JLC chief: Global Jewry must act to face down greatest threat since WW2
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JLC chief: Global Jewry must act to face down greatest threat since WW2

To stamp out growing levels of antisemitism, communities should come together to combat 'a disease which is threatening to be out of control,' said Jonathan Goldstein

Jonathan Goldstein addresses the large crowd in Parliament Square at the #EnoughIsEnough demo

Credit Marc Morris
Jonathan Goldstein addresses the large crowd in Parliament Square at the #EnoughIsEnough demo Credit Marc Morris

The world’s Jewish community has to “get its act together” if it is to face down its gravest threat since the Second World War.

That’s the stark warning offered by Jonathan Goldstein, chairman of the Jewish Leadership Council, who spoke to the Times of Israel during a trip to the country last week.

In an interview with the online newspaper published on Friday, the senior leader warned global Jewry “is under threat to an extent which it has never been since the end of the Second World War.”

Growing anti-Zionist rhetoric, which has taken root in universities, Goldstein warned, is part of the problem, together with the use of classic antisemitic tropes.

To stamp out the threat, Jewish communities must come together and stand as allies against “a disease which is threatening to be out of control.”

Yet the world’s “many” Jewish organisations are sometimes at “war with each other”, have no “joined up narrative” and are “disparate,” he warned.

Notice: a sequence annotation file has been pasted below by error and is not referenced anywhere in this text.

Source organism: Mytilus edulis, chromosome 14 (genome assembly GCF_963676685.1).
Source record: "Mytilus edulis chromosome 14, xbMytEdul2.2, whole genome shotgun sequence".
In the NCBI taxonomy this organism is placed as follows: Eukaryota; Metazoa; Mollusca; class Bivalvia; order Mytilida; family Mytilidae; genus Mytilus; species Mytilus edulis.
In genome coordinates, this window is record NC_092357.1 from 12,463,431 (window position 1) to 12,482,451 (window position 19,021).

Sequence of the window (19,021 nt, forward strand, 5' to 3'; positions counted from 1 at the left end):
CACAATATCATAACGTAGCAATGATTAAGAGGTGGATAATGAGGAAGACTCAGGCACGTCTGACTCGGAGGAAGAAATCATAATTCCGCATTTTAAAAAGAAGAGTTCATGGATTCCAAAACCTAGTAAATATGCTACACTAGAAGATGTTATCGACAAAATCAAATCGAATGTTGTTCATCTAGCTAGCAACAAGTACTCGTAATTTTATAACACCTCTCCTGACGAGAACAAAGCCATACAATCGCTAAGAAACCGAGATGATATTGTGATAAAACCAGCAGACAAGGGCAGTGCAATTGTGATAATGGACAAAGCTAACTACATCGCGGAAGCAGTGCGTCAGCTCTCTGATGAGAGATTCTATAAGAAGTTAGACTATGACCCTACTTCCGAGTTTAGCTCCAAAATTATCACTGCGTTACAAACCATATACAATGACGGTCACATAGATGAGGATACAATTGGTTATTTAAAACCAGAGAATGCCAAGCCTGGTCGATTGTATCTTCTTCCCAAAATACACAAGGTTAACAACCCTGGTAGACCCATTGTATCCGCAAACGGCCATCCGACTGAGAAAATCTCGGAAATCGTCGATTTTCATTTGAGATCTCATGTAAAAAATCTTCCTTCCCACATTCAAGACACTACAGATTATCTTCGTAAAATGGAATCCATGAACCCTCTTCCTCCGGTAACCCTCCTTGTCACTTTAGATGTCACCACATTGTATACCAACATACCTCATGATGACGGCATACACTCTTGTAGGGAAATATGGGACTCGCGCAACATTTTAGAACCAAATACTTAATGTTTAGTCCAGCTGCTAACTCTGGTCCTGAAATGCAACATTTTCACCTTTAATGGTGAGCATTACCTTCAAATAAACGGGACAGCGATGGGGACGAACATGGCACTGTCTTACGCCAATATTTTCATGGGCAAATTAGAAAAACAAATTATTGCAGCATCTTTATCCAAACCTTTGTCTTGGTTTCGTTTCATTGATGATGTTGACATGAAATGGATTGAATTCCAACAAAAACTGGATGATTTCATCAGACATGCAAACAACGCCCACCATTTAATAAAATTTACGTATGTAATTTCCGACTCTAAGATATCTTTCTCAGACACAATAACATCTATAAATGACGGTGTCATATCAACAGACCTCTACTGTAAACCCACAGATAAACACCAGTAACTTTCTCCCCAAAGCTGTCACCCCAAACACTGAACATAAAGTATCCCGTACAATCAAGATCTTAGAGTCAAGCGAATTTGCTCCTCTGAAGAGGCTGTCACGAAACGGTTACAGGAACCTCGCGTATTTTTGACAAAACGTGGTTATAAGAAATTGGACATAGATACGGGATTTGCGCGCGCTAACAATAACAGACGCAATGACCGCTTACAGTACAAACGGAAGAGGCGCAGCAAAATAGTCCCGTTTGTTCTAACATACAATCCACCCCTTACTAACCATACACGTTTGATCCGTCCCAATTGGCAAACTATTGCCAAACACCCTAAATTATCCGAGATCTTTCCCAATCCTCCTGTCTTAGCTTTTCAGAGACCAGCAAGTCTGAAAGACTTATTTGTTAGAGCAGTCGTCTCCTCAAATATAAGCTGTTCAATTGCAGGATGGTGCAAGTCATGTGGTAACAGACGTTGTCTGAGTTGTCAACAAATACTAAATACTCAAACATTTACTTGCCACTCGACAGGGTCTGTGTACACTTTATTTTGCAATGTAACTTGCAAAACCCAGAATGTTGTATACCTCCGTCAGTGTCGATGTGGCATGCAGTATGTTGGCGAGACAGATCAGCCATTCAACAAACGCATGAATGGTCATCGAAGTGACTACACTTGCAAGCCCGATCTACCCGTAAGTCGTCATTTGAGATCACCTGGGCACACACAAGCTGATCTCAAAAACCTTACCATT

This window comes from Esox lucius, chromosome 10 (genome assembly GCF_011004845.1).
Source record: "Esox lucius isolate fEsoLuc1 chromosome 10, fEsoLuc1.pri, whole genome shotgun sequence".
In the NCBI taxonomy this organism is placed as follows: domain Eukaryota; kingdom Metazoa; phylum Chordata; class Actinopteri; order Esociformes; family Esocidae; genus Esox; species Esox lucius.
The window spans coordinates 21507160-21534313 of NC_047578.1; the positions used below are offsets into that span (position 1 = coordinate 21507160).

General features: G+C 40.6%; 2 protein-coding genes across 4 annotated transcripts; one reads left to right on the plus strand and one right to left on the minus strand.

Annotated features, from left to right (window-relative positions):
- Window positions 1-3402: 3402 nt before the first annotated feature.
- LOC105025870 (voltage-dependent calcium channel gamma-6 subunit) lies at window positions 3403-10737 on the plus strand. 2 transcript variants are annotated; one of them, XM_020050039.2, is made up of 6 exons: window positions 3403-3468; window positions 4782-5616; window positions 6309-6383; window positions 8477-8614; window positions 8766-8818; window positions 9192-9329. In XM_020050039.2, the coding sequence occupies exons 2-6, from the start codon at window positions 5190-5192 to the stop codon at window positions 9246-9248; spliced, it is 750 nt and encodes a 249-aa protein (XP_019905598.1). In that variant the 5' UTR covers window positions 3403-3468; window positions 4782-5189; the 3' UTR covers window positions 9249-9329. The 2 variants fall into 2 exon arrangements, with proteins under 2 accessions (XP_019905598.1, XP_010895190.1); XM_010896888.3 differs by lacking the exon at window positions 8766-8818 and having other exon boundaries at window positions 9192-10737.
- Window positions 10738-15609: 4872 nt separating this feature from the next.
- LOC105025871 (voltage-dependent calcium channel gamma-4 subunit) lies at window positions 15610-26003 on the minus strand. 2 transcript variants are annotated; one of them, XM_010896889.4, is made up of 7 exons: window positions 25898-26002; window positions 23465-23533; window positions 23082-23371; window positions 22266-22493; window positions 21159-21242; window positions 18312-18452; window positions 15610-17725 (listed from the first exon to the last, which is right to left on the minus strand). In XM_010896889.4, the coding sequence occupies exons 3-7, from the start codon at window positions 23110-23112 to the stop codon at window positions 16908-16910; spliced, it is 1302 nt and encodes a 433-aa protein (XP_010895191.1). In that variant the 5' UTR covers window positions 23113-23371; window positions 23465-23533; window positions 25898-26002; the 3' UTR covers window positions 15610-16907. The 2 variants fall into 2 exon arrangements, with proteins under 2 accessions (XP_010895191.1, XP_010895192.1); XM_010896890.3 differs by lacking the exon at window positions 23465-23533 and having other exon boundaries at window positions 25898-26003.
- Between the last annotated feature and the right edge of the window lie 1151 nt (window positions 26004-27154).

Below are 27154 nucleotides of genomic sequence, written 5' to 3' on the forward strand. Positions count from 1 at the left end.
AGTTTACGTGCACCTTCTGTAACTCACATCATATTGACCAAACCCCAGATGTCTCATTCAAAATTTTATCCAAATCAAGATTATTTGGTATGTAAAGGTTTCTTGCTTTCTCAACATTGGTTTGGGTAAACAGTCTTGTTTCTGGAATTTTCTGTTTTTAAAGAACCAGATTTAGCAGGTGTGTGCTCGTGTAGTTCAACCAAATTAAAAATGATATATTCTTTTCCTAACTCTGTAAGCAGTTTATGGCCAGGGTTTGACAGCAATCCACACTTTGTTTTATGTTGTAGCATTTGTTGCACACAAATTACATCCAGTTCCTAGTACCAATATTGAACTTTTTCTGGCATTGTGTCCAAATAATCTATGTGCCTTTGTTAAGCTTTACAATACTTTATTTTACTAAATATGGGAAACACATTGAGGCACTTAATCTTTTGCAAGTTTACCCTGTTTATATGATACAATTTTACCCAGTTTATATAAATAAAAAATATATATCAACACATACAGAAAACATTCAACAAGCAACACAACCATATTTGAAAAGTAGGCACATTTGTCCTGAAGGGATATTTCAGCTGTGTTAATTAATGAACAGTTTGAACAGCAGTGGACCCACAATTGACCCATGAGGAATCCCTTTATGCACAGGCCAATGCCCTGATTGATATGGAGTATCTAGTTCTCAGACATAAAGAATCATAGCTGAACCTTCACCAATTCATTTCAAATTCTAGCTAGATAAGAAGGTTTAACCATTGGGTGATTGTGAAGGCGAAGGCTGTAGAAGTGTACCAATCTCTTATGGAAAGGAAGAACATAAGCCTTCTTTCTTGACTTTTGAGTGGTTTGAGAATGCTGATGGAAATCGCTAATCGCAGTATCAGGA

Anglo-Jewry, he said, may offer guidance to other diaspora communities on how to band together in the face of anti-Jewish racism. British Jewish groups may not have been “perfect”, he conceded, but “80-90 percent of the time in the last two, three years we’ve travelled as a unit.”

“If you look at American Jewry and you see how split they are, how many different organisations there are, how many different narratives there are. Global Jewry has to somehow get its act together and understand that we are facing a very serious threat and we have to address it on many levels,” he added.

In the UK, the row over antisemitism in the Labour Party overshadowed much of the party’s general election campaign, prompting an extraordinary intervention by the chief rabbi Ephraim Mirvis, who penned an op-ed in The Times on the subject.

But while the results of the 2019 election allayed some critics’ concern, the battle is not won, according to Goldstein. “The danger is to believe ‘okay, we’ve got past that, we can move on with our lives.’ I don’t believe that to be the case,” he said.

An annual report unveiled by the Community Security Trust on Thursday revealed almost four in ten antisemitic incidents recorded in the UK are online.

According to the trust, 2019 saw a record 1,805 incidents, which was the fourth consecutive highest figure. The number of reported online incidents has almost tripled in just two years.

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